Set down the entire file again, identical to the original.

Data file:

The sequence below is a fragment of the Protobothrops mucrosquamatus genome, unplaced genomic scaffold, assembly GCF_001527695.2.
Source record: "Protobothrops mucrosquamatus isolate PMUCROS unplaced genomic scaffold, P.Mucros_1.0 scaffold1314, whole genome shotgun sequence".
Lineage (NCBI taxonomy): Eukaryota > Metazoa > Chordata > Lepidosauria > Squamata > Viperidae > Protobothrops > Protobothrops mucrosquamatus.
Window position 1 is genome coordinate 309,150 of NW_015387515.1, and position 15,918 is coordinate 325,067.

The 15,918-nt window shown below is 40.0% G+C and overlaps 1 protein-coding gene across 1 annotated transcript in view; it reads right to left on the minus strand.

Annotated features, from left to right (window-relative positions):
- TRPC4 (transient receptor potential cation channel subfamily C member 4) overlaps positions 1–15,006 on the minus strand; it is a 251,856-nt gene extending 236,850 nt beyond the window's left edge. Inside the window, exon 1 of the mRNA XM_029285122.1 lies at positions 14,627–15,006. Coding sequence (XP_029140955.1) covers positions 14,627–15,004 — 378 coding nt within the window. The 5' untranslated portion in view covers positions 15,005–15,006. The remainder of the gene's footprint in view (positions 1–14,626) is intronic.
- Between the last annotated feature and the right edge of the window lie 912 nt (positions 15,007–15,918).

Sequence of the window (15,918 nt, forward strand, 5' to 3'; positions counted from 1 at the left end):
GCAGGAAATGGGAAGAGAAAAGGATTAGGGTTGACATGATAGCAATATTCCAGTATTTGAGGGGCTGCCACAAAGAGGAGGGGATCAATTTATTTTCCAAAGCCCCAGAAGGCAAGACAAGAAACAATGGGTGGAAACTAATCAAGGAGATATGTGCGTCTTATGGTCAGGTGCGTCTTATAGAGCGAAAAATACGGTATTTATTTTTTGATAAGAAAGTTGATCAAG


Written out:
The sequence below is a fragment of the Protobothrops mucrosquamatus genome, unplaced genomic scaffold, assembly GCF_001527695.2.
Source record: "Protobothrops mucrosquamatus isolate PMUCROS unplaced genomic scaffold, P.Mucros_1.0 scaffold1314, whole genome shotgun sequence".
Lineage (NCBI taxonomy): Eukaryota > Metazoa > Chordata > Lepidosauria > Squamata > Viperidae > Protobothrops > Protobothrops mucrosquamatus.
Window position 1 is genome coordinate 309,150 of NW_015387515.1, and position 15,918 is coordinate 325,067.

The 15,918-nt window shown below is 40.0% G+C and overlaps 1 protein-coding gene across 1 annotated transcript in view; it reads right to left on the minus strand.

Annotated features, from left to right (window-relative positions):
- TRPC4 (transient receptor potential cation channel subfamily C member 4) overlaps positions 1–15,006 on the minus strand; it is a 251,856-nt gene extending 236,850 nt beyond the window's left edge. Inside the window, exon 1 of the mRNA XM_029285122.1 lies at positions 14,627–15,006. Coding sequence (XP_029140955.1) covers positions 14,627–15,004 — 378 coding nt within the window. The 5' untranslated portion in view covers positions 15,005–15,006. The remainder of the gene's footprint in view (positions 1–14,626) is intronic.
- Between the last annotated feature and the right edge of the window lie 912 nt (positions 15,007–15,918).

Sequence of the window (15,918 nt, forward strand, 5' to 3'; positions counted from 1 at the left end):
GCAGGAAATGGGAAGAGAAAAGGATTAGGGTTGACATGATAGCAATATTCCAGTATTTGAGGGGCTGCCACAAAGAGGAGGGGATCAATTTATTTTCCAAAGCCCCAGAAGGCAAGACAAGAAACAATGGGTGGAAACTAATCAAGGAGATATGTGCGTCTTATGGTCAGGTGCGTCTTATAGAGCGAAAAATACGGTATTTATTTTTTGATAAGAAAGTTGATCAAG